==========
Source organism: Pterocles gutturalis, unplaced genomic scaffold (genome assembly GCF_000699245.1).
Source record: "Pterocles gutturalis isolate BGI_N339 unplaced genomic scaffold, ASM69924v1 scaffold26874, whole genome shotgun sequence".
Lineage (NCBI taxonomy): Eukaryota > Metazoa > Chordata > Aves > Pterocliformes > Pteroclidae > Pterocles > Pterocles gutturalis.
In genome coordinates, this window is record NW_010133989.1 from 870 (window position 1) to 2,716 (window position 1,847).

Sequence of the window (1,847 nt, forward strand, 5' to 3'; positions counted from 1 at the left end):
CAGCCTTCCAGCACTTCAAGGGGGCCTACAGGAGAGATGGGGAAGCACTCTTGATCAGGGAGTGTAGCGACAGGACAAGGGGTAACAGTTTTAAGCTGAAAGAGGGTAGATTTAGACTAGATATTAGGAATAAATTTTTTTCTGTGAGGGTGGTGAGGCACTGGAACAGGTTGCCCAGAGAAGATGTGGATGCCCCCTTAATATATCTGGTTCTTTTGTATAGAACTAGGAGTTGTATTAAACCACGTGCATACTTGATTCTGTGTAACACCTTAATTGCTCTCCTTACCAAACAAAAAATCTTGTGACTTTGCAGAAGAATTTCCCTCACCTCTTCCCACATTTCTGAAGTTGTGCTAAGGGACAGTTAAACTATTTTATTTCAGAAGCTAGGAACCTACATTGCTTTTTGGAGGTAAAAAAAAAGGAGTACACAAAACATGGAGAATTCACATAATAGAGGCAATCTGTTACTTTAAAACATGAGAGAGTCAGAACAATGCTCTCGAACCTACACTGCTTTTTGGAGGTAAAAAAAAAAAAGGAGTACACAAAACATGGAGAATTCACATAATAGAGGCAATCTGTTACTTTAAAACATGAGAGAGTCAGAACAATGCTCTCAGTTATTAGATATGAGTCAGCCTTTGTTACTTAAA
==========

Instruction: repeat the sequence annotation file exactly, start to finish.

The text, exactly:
Source organism: Pterocles gutturalis, unplaced genomic scaffold (genome assembly GCF_000699245.1).
Source record: "Pterocles gutturalis isolate BGI_N339 unplaced genomic scaffold, ASM69924v1 scaffold26874, whole genome shotgun sequence".
Lineage (NCBI taxonomy): Eukaryota > Metazoa > Chordata > Aves > Pterocliformes > Pteroclidae > Pterocles > Pterocles gutturalis.
In genome coordinates, this window is record NW_010133989.1 from 870 (window position 1) to 2,716 (window position 1,847).

Sequence of the window (1,847 nt, forward strand, 5' to 3'; positions counted from 1 at the left end):
CAGCCTTCCAGCACTTCAAGGGGGCCTACAGGAGAGATGGGGAAGCACTCTTGATCAGGGAGTGTAGCGACAGGACAAGGGGTAACAGTTTTAAGCTGAAAGAGGGTAGATTTAGACTAGATATTAGGAATAAATTTTTTTCTGTGAGGGTGGTGAGGCACTGGAACAGGTTGCCCAGAGAAGATGTGGATGCCCCCTTAATATATCTGGTTCTTTTGTATAGAACTAGGAGTTGTATTAAACCACGTGCATACTTGATTCTGTGTAACACCTTAATTGCTCTCCTTACCAAACAAAAAATCTTGTGACTTTGCAGAAGAATTTCCCTCACCTCTTCCCACATTTCTGAAGTTGTGCTAAGGGACAGTTAAACTATTTTATTTCAGAAGCTAGGAACCTACATTGCTTTTTGGAGGTAAAAAAAAAGGAGTACACAAAACATGGAGAATTCACATAATAGAGGCAATCTGTTACTTTAAAACATGAGAGAGTCAGAACAATGCTCTCGAACCTACACTGCTTTTTGGAGGTAAAAAAAAAAAAGGAGTACACAAAACATGGAGAATTCACATAATAGAGGCAATCTGTTACTTTAAAACATGAGAGAGTCAGAACAATGCTCTCAGTTATTAGATATGAGTCAGCCTTTGTTACTTAAA